Mark Carl Rom

 

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Lynda Software Tutorials

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Data Visualization for Business — Course offered in spring 2014

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The Future of the GOP: Christie or Cuccinelli?

This oped originally appeared in The Hoya.

My original text (before Hoya editing) appears below:

Last week New Jersey’s incumbent governor, Republican Chris Christie, swamped his Democratic opponent Barbara Buono by a 60-39 percent margin. Virginia’s Republican candidate for governor, Attorney General Ken Cuccinelli, was edged by Democrat Terry McAuliffe 48-45.5 percent.

These statistics may tell the story of those 2013 gubernatorial elections, but the numbers 306 and 191 are perhaps more important for the 2016 presidential election.

If the Republicans nominate a candidate who can appeal to African-American and Latino voters as effectively as Christie did, and white voters split as they did in 2012, then the Republicans would win 306 electoral votes and the presidency with 51 percent of the popular vote.

But if the GOP selects a candidate who does as poorly among African-Americans, and who is only able to attract as large a share of the white vote as Cuccinelli, then the Grand Old Party would earn only 191 electoral votes and finish a distant second to the Democratic candidate in the popular vote with 44 percent.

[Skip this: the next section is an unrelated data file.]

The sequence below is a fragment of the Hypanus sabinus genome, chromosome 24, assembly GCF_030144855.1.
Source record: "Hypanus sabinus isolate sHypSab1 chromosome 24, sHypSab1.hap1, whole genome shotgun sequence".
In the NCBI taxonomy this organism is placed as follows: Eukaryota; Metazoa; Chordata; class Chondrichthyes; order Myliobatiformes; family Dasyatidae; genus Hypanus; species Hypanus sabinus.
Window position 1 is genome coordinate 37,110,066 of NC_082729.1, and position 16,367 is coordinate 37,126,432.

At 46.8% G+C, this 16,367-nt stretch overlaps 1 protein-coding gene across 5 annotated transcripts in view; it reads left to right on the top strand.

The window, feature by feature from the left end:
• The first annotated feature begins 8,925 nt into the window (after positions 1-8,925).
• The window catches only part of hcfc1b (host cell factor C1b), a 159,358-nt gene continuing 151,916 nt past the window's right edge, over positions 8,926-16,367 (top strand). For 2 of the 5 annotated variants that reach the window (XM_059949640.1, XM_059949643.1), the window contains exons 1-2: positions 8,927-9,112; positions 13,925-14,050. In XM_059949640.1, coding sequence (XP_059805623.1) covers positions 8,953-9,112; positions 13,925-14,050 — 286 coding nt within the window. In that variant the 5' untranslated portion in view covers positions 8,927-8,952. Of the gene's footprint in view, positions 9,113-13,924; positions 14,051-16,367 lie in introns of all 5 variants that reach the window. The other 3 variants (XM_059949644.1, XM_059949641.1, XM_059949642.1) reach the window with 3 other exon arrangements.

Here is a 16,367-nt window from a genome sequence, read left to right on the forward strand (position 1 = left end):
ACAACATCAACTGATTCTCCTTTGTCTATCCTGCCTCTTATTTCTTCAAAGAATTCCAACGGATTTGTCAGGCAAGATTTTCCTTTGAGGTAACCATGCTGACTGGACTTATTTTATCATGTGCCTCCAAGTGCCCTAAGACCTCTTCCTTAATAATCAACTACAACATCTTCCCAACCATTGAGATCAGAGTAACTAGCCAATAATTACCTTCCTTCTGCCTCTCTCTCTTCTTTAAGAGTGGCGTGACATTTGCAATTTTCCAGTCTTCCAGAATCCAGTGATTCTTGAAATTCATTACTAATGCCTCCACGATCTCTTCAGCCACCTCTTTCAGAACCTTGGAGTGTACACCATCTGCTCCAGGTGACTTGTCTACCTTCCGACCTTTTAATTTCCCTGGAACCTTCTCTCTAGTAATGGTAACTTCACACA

(All other groups are assumed to split as they did in the 2012 presidential election; you can make your own projections at http://www.nytimes.com/interactive/2013/04/30/us/politics/presidential-math-demographics-and-immigration-reform.html?_r=1&)

So Republicans must ask themselves: Are we the party of Christie or Cuccinelli?

Both candidates have their virtues. Ken Cuccinelli has had a distinguished, if highly controversial, career in public service as a lawyer, a state senator, and Attorney General. A Tea Party favorite, he is an outspoken and often hard-edged proponent of conservative social values. He opposes abortion rights in all cases except to save the life of the woman, and he supports Virginia’s constitutional ban on same sex marriage. Cuccinelli is a climate-change denier and is a staunch opponent of “Obamacare”. He has taken a hard-line stance on illegal immigration.

Before being elected as New Jersey’s governor, Chris Christie was active in campaign politics and had served as a U.S. Attorney under President George W. Bush. His opposition to abortion is not as categorical as is Cuccinelli’s and he believes abortions may be obtained in cases of rape, incest, and to protect the life of the mother. Christie opposes same sex marriage, but instructed his Attorney General not to appeal the state Supreme Court’s unanimous ruling that granted those marriage rights. He accepts that climate change is real, important, and human-induced, although his administration has generally angered environmentalists. Christie may not like Obamacare, but he notes it is the law of the land and is one of eight Republican governors to accept its Medicaid expansion. He endorsed a DREAM Act for New Jersey.

Each man is conservative: Cuccinelli, only somewhat more so. Each seeks lower taxes, less spending, and smaller government. So why might we anticipate the potentially enormous differences in presidential outcomes if the Republicans choose a Christie and not a Cuccinelli?

Because both policy and politics matter in presidential campaigns. Christie’s softer and more pragmatic conservativism is almost certainly closer to the ‘median voter’ — the voters in the middle of the American political spectrum — than is Cuccinelli’s harder and more unyielding version. In connecting to public preferences, Christie has a superior policy product.